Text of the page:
Rich, Greedy Bastards which, is most likely a very redundant group based on crap listed so far.


My Opinion.

4J
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4 justice now:

Frankly, I find your post to be offensive and far from constructive.  In response to the Fed's Regulation Z amendment public comment, I SUGGESTED that we identify what we LIKED and DISLIKED about the proposal and HOW it could be IMPROVED.  To date, no one has bothered.

While I AGREE that our Federal Reserve Board was asleep at the wheel for far too long, the Fed DOES now seem to be keenly aware of the problems and is both taking regulatory action AND intervening to inject liquidity into distressed markets in the most market friendly way possible.

The Fed DOES NOT regulate mortgage bankers EXCEPT through TIL and Regulation Z.  It does NOT have the statutory authority to do so!

Whether you LIKE HIM or DISLIKE HIM, the President has essentially no role in the regulation of mortgage bankers either!  President Bush and Vice President Cheney did NOT create this problem!

The IRS did NOT create this problem either.

This having been said, there IS plenty of culpability to go around.  The Comptroller of the currency and the FDIC should have been far more proactive in their regulatory oversight of commercial banks.  The credit rating agencies bear enormous culpability for giving investment grade ratings to junk paper backed by fraudulently obtained mortgages.  The Wall Street investment banks also bear culpability.  Mortgage servicers engaged in wholesale fraud bear culpability.

State attorney generals and local DAs also should have been far more attentive to indications of pervasive fraud.  But generally rising prices tends to lift all boats and submerge even eggregious lending frauds.  While the subprime fraud is only several years in the making, it is the culmination of more than two decades of lending fraud which has ben steadily but imperceptibly RISING during a period of generally rising home prices.

The subprime debacle fueled a home price explosion -- an unsustainable price bubble.  The tide has gone out!  And no all of the submerged fraud is readily exposed.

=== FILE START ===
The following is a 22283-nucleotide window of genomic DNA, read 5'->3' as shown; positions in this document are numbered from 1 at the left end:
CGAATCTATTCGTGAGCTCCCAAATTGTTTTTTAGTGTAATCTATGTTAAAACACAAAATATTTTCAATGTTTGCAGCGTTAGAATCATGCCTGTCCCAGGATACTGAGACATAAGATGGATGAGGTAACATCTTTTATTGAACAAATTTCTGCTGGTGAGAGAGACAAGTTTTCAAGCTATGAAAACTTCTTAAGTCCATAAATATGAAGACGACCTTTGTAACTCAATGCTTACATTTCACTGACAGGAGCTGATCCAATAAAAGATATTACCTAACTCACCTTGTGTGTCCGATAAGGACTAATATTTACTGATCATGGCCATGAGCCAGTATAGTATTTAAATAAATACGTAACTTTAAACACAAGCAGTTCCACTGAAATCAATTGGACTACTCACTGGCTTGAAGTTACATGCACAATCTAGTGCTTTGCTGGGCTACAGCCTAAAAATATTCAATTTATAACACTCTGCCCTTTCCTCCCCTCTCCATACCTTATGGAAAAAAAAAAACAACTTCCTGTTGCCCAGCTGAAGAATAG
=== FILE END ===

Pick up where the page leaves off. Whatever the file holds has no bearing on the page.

While I share your distate for lobbiest and find myself mortified by the quality, competence and integrity of many lawyers -- and especially lawyers working for lender foreclosure mills -- I find venting and hostility directed at most of the entities named to be misplaced.

As far the 95% of the politicians you DISLIKE, I would ask WHAT HAVE YOU DONE to assure the election of people you LIKE, RESPECT and TRUST?  I make political contributions, help with election campaigns and spend ALL DAY working a polling place, both primary and general. 

That is NOT to say that I am uniformly Happy with my elected officials!  I am VERY DISTRESSED at the recent Democratic take-over of control of the U.S. Senate and U.S. House!  And I am mortified as to the possibility that one of the Democratic candidates for President might actually be elected!

In conclusion, contrary to BATTERING the Fed, I would express some tentative mild admiration!  It appears to me that the subprime debacle has WIPED OUT THE CAPITAL of the nations very largest investment banking concerns.  It was this same sort of problem that was a major contributor to the Great Depression.  The Fed has an ENORMOUS problem on its hands of epic proportions. 

To date, the remediation strategies seem both rationale and measured.  As quarterly losses are announced, investment banks make hurried arrangements for private placement of equity for additional capital infusions.  The Fed is obviously closely monitoring liquidity.  So is the European Central Bank!  If these had been doing a POOR JOB of liquidity management, the stock market would have completely tanked and commercial banks would already be FAILING.

While I would AGREE that the subprime debacle is about GREED, it is NOT an indictment of capitalism and free markets.  It is an indictment of very poor regulation (mostly at the state level) and failures in prosecuting violations of existing state laws relating to FRAUD.